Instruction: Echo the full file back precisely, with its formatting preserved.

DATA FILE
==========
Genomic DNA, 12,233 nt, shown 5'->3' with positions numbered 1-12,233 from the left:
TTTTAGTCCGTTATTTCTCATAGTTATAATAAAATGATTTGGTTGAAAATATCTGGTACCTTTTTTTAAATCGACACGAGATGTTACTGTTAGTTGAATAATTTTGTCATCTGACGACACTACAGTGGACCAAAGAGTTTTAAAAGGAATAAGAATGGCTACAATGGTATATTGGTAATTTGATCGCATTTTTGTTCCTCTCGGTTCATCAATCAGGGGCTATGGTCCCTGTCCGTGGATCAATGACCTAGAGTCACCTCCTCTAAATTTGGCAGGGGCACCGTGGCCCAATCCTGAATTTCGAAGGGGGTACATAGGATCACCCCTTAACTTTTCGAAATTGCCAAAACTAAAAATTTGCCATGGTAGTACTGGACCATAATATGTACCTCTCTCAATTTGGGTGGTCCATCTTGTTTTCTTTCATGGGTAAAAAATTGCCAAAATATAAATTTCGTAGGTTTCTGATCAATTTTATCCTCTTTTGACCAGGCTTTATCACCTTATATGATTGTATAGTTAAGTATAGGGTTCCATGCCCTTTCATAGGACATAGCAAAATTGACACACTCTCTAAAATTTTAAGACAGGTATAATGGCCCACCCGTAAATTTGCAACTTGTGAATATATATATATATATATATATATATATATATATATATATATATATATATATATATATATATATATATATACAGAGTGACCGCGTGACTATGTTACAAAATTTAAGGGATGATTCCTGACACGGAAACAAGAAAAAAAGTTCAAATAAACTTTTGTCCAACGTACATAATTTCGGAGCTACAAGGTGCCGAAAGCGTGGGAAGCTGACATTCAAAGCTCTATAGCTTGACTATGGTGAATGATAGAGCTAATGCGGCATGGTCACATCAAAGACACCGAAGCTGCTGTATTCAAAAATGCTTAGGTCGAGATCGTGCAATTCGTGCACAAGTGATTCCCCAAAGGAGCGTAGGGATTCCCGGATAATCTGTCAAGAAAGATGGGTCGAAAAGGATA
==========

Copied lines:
Genomic DNA, 12,233 nt, shown 5'->3' with positions numbered 1-12,233 from the left:
TTTTAGTCCGTTATTTCTCATAGTTATAATAAAATGATTTGGTTGAAAATATCTGGTACCTTTTTTTAAATCGACACGAGATGTTACTGTTAGTTGAATAATTTTGTCATCTGACGACACTACAGTGGACCAAAGAGTTTTAAAAGGAATAAGAATGGCTACAATGGTATATTGGTAATTTGATCGCATTTTTGTTCCTCTCGGTTCATCAATCAGGGGCTATGGTCCCTGTCCGTGGATCAATGACCTAGAGTCACCTCCTCTAAATTTGGCAGGGGCACCGTGGCCCAATCCTGAATTTCGAAGGGGGTACATAGGATCACCCCTTAACTTTTCGAAATTGCCAAAACTAAAAATTTGCCATGGTAGTACTGGACCATAATATGTACCTCTCTCAATTTGGGTGGTCCATCTTGTTTTCTTTCATGGGTAAAAAATTGCCAAAATATAAATTTCGTAGGTTTCTGATCAATTTTATCCTCTTTTGACCAGGCTTTATCACCTTATATGATTGTATAGTTAAGTATAGGGTTCCATGCCCTTTCATAGGACATAGCAAAATTGACACACTCTCTAAAATTTTAAGACAGGTATAATGGCCCACCCGTAAATTTGCAACTTGTGAATATATATATATATATATATATATATATATATATATATATATATATATATATATATATATATATATATATACAGAGTGACCGCGTGACTATGTTACAAAATTTAAGGGATGATTCCTGACACGGAAACAAGAAAAAAAGTTCAAATAAACTTTTGTCCAACGTACATAATTTCGGAGCTACAAGGTGCCGAAAGCGTGGGAAGCTGACATTCAAAGCTCTATAGCTTGACTATGGTGAATGATAGAGCTAATGCGGCATGGTCACATCAAAGACACCGAAGCTGCTGTATTCAAAAATGCTTAGGTCGAGATCGTGCAATTCGTGCACAAGTGATTCCCCAAAGGAGCGTAGGGATTCCCGGATAATCTGTCAAGAAAGATGGGTCGAAAAGGATA